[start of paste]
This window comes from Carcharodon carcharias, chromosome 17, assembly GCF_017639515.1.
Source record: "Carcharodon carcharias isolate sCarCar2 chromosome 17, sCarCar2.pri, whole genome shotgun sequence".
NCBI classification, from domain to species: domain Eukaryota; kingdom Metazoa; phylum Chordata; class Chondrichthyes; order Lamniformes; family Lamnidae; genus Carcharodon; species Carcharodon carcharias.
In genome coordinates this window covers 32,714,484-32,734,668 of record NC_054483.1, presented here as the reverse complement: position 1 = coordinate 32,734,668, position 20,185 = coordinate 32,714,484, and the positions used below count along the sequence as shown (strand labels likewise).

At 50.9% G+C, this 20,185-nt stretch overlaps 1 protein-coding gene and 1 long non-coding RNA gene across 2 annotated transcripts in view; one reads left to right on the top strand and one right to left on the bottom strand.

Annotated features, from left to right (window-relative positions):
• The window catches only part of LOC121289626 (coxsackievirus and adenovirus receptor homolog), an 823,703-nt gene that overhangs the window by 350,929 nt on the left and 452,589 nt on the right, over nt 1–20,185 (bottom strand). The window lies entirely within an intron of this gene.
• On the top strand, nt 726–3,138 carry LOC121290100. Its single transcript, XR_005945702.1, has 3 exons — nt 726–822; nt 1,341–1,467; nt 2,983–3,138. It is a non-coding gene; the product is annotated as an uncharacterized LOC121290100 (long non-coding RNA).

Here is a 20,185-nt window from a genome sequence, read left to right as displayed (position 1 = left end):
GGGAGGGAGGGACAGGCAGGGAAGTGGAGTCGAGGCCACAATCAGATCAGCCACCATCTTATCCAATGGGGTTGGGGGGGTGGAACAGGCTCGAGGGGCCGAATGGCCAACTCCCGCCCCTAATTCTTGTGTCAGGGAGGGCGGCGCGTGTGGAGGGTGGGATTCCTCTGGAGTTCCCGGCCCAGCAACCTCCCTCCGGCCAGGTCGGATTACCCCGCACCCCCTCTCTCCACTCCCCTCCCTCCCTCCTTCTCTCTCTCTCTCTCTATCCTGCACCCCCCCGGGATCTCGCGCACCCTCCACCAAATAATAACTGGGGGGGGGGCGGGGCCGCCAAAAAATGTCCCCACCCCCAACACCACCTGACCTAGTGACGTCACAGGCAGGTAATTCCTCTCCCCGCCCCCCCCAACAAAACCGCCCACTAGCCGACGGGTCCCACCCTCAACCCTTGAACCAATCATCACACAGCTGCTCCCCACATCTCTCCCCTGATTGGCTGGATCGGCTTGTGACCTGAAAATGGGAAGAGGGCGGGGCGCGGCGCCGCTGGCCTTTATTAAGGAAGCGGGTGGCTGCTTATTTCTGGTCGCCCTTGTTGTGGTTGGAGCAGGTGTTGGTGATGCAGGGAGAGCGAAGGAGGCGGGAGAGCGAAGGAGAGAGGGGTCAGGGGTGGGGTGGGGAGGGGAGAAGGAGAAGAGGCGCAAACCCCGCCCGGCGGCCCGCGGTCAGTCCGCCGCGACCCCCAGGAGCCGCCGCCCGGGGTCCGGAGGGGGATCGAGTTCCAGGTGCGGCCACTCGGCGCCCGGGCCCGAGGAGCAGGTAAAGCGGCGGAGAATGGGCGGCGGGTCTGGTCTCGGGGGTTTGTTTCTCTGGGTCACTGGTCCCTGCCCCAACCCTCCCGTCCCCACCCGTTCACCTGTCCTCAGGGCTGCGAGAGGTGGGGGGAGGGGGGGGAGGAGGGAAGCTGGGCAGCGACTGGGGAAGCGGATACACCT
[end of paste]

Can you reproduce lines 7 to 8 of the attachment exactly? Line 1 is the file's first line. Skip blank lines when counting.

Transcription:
• The window catches only part of LOC121289626 (coxsackievirus and adenovirus receptor homolog), an 823,703-nt gene that overhangs the window by 350,929 nt on the left and 452,589 nt on the right, over nt 1–20,185 (bottom strand). The window lies entirely within an intron of this gene.
• On the top strand, nt 726–3,138 carry LOC121290100. Its single transcript, XR_005945702.1, has 3 exons — nt 726–822; nt 1,341–1,467; nt 2,983–3,138. It is a non-coding gene; the product is annotated as an uncharacterized LOC121290100 (long non-coding RNA).